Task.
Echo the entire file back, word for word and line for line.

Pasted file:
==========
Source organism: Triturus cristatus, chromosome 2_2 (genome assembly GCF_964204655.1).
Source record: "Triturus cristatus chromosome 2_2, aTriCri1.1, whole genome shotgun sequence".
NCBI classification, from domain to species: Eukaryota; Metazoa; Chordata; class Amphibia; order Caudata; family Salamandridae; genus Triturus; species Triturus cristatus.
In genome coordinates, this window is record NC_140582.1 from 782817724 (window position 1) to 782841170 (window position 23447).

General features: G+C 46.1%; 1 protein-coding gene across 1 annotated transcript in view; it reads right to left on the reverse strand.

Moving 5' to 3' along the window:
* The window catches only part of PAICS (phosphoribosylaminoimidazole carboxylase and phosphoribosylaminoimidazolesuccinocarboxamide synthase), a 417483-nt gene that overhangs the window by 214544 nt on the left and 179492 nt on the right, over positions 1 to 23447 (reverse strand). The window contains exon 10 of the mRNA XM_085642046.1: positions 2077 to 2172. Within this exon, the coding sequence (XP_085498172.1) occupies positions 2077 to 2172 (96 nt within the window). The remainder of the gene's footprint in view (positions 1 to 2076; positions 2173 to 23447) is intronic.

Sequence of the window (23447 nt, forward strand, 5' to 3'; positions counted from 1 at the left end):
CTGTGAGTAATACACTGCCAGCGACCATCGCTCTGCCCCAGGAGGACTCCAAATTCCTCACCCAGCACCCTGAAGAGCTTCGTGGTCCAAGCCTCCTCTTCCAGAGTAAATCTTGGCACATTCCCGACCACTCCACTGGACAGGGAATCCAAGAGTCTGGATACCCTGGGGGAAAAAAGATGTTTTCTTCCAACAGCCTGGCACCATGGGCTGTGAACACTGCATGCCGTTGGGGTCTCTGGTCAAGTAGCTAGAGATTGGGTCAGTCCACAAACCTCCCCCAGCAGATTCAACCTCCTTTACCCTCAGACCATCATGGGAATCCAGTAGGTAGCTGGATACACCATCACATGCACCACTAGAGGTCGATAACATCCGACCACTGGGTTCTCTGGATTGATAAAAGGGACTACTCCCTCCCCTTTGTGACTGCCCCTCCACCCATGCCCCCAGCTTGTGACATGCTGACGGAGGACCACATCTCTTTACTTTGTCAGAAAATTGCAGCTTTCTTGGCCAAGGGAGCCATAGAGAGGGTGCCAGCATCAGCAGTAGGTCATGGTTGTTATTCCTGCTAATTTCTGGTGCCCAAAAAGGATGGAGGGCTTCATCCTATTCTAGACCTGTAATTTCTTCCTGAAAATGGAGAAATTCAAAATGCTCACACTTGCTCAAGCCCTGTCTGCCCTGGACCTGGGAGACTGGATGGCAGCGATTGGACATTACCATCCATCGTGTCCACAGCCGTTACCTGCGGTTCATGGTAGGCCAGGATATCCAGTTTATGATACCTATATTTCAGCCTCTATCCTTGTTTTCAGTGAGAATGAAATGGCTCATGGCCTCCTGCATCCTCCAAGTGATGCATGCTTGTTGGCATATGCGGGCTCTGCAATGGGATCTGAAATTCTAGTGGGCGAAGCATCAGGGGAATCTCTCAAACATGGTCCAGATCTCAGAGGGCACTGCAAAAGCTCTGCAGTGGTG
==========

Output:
Source organism: Triturus cristatus, chromosome 2_2 (genome assembly GCF_964204655.1).
Source record: "Triturus cristatus chromosome 2_2, aTriCri1.1, whole genome shotgun sequence".
NCBI classification, from domain to species: Eukaryota; Metazoa; Chordata; class Amphibia; order Caudata; family Salamandridae; genus Triturus; species Triturus cristatus.
In genome coordinates, this window is record NC_140582.1 from 782817724 (window position 1) to 782841170 (window position 23447).

General features: G+C 46.1%; 1 protein-coding gene across 1 annotated transcript in view; it reads right to left on the reverse strand.

Moving 5' to 3' along the window:
* The window catches only part of PAICS (phosphoribosylaminoimidazole carboxylase and phosphoribosylaminoimidazolesuccinocarboxamide synthase), a 417483-nt gene that overhangs the window by 214544 nt on the left and 179492 nt on the right, over positions 1 to 23447 (reverse strand). The window contains exon 10 of the mRNA XM_085642046.1: positions 2077 to 2172. Within this exon, the coding sequence (XP_085498172.1) occupies positions 2077 to 2172 (96 nt within the window). The remainder of the gene's footprint in view (positions 1 to 2076; positions 2173 to 23447) is intronic.

Sequence of the window (23447 nt, forward strand, 5' to 3'; positions counted from 1 at the left end):
CTGTGAGTAATACACTGCCAGCGACCATCGCTCTGCCCCAGGAGGACTCCAAATTCCTCACCCAGCACCCTGAAGAGCTTCGTGGTCCAAGCCTCCTCTTCCAGAGTAAATCTTGGCACATTCCCGACCACTCCACTGGACAGGGAATCCAAGAGTCTGGATACCCTGGGGGAAAAAAGATGTTTTCTTCCAACAGCCTGGCACCATGGGCTGTGAACACTGCATGCCGTTGGGGTCTCTGGTCAAGTAGCTAGAGATTGGGTCAGTCCACAAACCTCCCCCAGCAGATTCAACCTCCTTTACCCTCAGACCATCATGGGAATCCAGTAGGTAGCTGGATACACCATCACATGCACCACTAGAGGTCGATAACATCCGACCACTGGGTTCTCTGGATTGATAAAAGGGACTACTCCCTCCCCTTTGTGACTGCCCCTCCACCCATGCCCCCAGCTTGTGACATGCTGACGGAGGACCACATCTCTTTACTTTGTCAGAAAATTGCAGCTTTCTTGGCCAAGGGAGCCATAGAGAGGGTGCCAGCATCAGCAGTAGGTCATGGTTGTTATTCCTGCTAATTTCTGGTGCCCAAAAAGGATGGAGGGCTTCATCCTATTCTAGACCTGTAATTTCTTCCTGAAAATGGAGAAATTCAAAATGCTCACACTTGCTCAAGCCCTGTCTGCCCTGGACCTGGGAGACTGGATGGCAGCGATTGGACATTACCATCCATCGTGTCCACAGCCGTTACCTGCGGTTCATGGTAGGCCAGGATATCCAGTTTATGATACCTATATTTCAGCCTCTATCCTTGTTTTCAGTGAGAATGAAATGGCTCATGGCCTCCTGCATCCTCCAAGTGATGCATGCTTGTTGGCATATGCGGGCTCTGCAATGGGATCTGAAATTCTAGTGGGCGAAGCATCAGGGGAATCTCTCAAACATGGTCCAGATCTCAGAGGGCACTGCAAAAGCTCTGCAGTGGTG